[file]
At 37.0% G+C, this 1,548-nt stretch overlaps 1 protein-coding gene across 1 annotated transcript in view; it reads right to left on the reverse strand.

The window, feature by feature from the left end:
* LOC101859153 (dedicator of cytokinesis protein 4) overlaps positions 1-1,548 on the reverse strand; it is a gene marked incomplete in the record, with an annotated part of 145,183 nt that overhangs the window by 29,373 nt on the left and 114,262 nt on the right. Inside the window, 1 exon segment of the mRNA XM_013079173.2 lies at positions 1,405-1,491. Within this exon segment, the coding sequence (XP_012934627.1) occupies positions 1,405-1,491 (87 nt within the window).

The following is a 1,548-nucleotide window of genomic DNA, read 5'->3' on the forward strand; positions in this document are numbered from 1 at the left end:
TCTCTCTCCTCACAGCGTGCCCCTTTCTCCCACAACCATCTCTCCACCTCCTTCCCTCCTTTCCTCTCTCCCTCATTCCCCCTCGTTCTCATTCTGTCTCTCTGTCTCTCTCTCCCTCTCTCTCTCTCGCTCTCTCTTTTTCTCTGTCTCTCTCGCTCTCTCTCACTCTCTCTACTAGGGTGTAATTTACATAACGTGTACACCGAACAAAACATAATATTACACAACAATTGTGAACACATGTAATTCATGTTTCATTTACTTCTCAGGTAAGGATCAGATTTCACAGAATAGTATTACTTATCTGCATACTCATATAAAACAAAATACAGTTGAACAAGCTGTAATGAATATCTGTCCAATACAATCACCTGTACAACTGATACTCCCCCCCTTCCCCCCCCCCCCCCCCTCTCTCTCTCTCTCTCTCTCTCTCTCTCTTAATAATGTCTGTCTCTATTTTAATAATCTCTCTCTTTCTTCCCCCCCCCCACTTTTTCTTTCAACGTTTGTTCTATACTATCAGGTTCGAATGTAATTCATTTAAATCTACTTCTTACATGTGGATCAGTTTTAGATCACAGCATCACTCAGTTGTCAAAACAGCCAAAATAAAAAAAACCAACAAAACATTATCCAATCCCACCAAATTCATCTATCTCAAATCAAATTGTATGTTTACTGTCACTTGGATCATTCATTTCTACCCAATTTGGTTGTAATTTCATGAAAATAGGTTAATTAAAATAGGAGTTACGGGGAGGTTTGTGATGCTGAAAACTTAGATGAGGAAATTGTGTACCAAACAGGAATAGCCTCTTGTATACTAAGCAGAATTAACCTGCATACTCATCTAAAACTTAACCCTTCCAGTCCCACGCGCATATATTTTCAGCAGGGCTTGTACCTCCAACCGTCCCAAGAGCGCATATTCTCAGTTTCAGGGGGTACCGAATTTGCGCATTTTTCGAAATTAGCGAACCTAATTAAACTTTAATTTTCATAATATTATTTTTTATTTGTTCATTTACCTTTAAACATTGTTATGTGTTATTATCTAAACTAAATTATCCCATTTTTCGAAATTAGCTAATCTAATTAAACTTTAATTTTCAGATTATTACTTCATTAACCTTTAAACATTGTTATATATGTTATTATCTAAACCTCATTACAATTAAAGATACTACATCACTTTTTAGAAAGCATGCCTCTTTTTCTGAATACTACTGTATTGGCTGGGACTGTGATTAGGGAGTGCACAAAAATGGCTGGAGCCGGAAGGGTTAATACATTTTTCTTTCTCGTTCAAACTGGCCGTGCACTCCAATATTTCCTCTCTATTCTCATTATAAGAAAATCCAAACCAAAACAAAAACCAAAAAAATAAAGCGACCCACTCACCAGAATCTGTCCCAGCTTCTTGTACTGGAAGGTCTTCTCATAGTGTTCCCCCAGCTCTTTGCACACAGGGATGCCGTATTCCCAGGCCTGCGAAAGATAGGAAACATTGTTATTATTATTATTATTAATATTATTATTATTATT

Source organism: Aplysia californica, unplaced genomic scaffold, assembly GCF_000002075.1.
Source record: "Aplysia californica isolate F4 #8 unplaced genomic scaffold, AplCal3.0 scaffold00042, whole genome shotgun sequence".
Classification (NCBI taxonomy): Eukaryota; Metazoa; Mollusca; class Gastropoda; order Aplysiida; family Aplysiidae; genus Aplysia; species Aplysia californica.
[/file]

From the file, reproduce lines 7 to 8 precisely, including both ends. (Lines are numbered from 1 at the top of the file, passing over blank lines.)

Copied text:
Source record: "Aplysia californica isolate F4 #8 unplaced genomic scaffold, AplCal3.0 scaffold00042, whole genome shotgun sequence".
Classification (NCBI taxonomy): Eukaryota; Metazoa; Mollusca; class Gastropoda; order Aplysiida; family Aplysiidae; genus Aplysia; species Aplysia californica.